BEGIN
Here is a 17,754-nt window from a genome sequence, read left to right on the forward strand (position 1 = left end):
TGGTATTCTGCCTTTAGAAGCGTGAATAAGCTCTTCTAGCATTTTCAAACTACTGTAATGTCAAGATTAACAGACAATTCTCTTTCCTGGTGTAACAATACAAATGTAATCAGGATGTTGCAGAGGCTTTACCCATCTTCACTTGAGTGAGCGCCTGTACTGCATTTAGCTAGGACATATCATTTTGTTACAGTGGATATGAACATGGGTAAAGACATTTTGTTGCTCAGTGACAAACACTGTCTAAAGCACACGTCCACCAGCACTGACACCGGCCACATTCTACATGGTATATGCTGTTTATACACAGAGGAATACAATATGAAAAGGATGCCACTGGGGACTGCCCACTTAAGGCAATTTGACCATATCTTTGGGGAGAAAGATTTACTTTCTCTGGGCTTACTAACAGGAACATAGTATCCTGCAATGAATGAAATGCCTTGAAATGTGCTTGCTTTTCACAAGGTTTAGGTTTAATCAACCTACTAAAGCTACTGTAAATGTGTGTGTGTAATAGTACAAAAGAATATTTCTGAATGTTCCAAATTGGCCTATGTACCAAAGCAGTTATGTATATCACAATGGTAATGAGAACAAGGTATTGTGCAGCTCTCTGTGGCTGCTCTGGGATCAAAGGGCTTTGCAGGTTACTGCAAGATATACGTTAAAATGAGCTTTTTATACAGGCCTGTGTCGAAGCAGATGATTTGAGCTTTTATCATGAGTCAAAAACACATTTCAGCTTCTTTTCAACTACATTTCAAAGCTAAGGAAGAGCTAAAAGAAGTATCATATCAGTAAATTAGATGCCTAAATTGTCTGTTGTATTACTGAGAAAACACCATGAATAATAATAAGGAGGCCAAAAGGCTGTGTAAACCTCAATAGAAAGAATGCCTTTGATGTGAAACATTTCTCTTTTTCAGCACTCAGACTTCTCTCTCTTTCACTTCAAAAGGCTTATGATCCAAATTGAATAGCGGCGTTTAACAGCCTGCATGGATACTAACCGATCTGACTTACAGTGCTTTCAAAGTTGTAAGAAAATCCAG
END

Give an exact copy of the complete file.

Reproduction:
Here is a 17,754-nt window from a genome sequence, read left to right on the forward strand (position 1 = left end):
TGGTATTCTGCCTTTAGAAGCGTGAATAAGCTCTTCTAGCATTTTCAAACTACTGTAATGTCAAGATTAACAGACAATTCTCTTTCCTGGTGTAACAATACAAATGTAATCAGGATGTTGCAGAGGCTTTACCCATCTTCACTTGAGTGAGCGCCTGTACTGCATTTAGCTAGGACATATCATTTTGTTACAGTGGATATGAACATGGGTAAAGACATTTTGTTGCTCAGTGACAAACACTGTCTAAAGCACACGTCCACCAGCACTGACACCGGCCACATTCTACATGGTATATGCTGTTTATACACAGAGGAATACAATATGAAAAGGATGCCACTGGGGACTGCCCACTTAAGGCAATTTGACCATATCTTTGGGGAGAAAGATTTACTTTCTCTGGGCTTACTAACAGGAACATAGTATCCTGCAATGAATGAAATGCCTTGAAATGTGCTTGCTTTTCACAAGGTTTAGGTTTAATCAACCTACTAAAGCTACTGTAAATGTGTGTGTGTAATAGTACAAAAGAATATTTCTGAATGTTCCAAATTGGCCTATGTACCAAAGCAGTTATGTATATCACAATGGTAATGAGAACAAGGTATTGTGCAGCTCTCTGTGGCTGCTCTGGGATCAAAGGGCTTTGCAGGTTACTGCAAGATATACGTTAAAATGAGCTTTTTATACAGGCCTGTGTCGAAGCAGATGATTTGAGCTTTTATCATGAGTCAAAAACACATTTCAGCTTCTTTTCAACTACATTTCAAAGCTAAGGAAGAGCTAAAAGAAGTATCATATCAGTAAATTAGATGCCTAAATTGTCTGTTGTATTACTGAGAAAACACCATGAATAATAATAAGGAGGCCAAAAGGCTGTGTAAACCTCAATAGAAAGAATGCCTTTGATGTGAAACATTTCTCTTTTTCAGCACTCAGACTTCTCTCTCTTTCACTTCAAAAGGCTTATGATCCAAATTGAATAGCGGCGTTTAACAGCCTGCATGGATACTAACCGATCTGACTTACAGTGCTTTCAAAGTTGTAAGAAAATCCAG